Bioavailability of fullerene nanoparticles : factors affecting membrane partitioning and cellular uptake

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2014-12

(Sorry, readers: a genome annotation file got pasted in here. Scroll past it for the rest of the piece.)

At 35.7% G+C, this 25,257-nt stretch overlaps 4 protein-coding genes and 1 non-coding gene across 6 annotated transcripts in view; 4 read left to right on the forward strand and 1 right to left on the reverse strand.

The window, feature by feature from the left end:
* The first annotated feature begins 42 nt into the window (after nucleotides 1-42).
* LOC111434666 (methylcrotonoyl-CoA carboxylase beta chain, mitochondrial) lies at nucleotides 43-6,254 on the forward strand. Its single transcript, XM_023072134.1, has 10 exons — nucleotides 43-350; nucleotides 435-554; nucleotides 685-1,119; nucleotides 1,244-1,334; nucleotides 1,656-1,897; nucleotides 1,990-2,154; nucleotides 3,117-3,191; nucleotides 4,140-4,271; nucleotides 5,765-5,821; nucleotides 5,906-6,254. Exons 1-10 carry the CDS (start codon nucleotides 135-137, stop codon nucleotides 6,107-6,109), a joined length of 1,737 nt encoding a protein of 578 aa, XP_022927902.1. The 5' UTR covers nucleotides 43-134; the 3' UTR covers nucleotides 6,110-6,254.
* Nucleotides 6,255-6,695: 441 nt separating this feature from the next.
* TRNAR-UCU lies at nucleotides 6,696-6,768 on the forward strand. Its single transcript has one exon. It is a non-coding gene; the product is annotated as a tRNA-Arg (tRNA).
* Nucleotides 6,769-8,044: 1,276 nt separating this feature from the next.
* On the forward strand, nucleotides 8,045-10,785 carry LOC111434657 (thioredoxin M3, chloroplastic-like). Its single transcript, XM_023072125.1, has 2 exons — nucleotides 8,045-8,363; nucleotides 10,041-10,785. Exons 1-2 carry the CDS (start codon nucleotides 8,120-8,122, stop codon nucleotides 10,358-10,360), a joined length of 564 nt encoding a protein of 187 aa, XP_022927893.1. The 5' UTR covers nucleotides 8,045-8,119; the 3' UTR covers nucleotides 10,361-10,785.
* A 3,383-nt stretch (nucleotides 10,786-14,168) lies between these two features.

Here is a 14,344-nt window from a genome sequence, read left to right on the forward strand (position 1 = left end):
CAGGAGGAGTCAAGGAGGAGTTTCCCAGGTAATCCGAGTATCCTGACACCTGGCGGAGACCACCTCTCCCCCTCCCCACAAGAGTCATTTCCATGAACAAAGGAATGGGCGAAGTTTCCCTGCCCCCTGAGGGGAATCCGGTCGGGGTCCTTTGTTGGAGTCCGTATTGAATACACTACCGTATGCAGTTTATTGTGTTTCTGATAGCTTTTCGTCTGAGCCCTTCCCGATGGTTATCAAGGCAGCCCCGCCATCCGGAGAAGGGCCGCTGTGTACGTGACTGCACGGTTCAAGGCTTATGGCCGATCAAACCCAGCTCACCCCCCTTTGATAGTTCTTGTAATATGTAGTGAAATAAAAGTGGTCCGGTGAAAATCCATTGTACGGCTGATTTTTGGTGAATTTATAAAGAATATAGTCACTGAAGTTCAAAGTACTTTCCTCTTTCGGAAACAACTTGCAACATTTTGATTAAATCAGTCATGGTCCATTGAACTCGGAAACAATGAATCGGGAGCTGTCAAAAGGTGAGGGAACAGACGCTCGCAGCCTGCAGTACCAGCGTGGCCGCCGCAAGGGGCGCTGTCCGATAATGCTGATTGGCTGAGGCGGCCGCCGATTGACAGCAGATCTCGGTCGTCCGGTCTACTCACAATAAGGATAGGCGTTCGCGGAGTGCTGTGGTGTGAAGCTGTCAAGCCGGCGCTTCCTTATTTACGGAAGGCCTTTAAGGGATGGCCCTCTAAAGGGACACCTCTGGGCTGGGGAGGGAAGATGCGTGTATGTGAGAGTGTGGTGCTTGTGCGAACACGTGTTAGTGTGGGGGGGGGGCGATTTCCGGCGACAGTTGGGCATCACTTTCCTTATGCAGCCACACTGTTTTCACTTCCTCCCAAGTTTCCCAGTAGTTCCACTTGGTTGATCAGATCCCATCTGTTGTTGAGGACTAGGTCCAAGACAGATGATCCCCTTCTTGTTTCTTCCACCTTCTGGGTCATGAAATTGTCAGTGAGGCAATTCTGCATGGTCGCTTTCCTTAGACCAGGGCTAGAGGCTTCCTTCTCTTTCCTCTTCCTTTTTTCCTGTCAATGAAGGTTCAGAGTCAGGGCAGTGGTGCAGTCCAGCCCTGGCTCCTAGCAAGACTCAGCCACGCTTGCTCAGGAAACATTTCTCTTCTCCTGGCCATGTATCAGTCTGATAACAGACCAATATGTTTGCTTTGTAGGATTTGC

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Interactions of engineered nanomaterials (ENMs) with environmental interfaces have become a critical aspect of environmental health and safety evaluations. Carbon fullerene (C₆₀) has emerged at the forefront of nanoscale research and applications due to its unique properties. Although there are concerns associated with the harmful effects of fullerene towards living organisms, the mechanisms of fullerene toxicity are still under debate. A first step toward assessing these mechanisms requires evaluation of the bio-accumulation and bio-uptake of fullerene through lipid membranes which serve as biological barriers in cells. In this dissertation, partitioning of fullerene between water and lipid membranes and cellular uptake of fullerene were investigated to assess bioavailability of this nanoparticle. Traditional methods to estimate the equilibrium partitioning of molecular level chemicals between water and lipid membranes (K[subscript lipw]) cannot be applied to measure K[subscript lipw] of nanoparticles due to the large size of nanoparticle aggregates. In this study, we developed an in vitro method to estimate K[subscript lipw] of fullerene using solid supported lipid membranes (SSLMs) with various membrane compositions. K[subscript lipw] of fullerene increased with increasing acyl chain length and K[subscript lipw] values were higher after creating phase separation in ternary lipid membranes compared to pre-phase separation. In addition, the partitioning values (K[subscript lipw]) were found to depend on the lipid head charges. These results suggest that the lipid membrane composition can be a critical factor for assessing bioaccumulation of fullerene. Evaluation of the partitioning thermodynamics of fullerene demonstrated that the partitioning mechanism of fullerene is different from that of molecular level chemicals. It is generally acknowledged that molecular level chemicals partition into the hydrophobic center of lipid membranes (i.e., absorption), however, the partitioning mechanism of fullerene is a combination of adsorption on the lipid membrane surface and absorption. Caco-2 cellular uptake of fullerene nanoparticles was investigated using an in vitro method developed in this study to distinguish between active and passive transport across cell membranes. Energy dependent endocytosis is hypothesized to be the main cellular transport mechanism based on an observed temperature dependence of cellular uptake and evidence for saturation of the active sites of transport during cellular uptake of fullerene. Metabolic inhibitors decreased the mass of fullerene taken up by the cells, which supports an active transport mechanism of fullerene through the cell membranes. To evaluate bioavilability of fullerene under environmentally relevant conditions, the effects of humic acid and fetal bovine serum (FBS) on the lipid accumulation and cellular uptake were also investigated. Humic acid and FBS changed the surface characteristics of fullerene. The presence of FBS significantly decreased lipid accumulation of fullerene presumably due to higher steric hinderance of FBS coated fullerene as well as the changes in surface energy, water solubility, and lipid solubility of charged FBS coated fullerene relative to that of bare fullerene. Both humic acid and FBS also effectively lowered the cellular uptake of fullerene. These results imply that natural organic matter and biomolecules in natural aquatic and biological environments have significant effects on the bioavilability of fullerene nanoparticles

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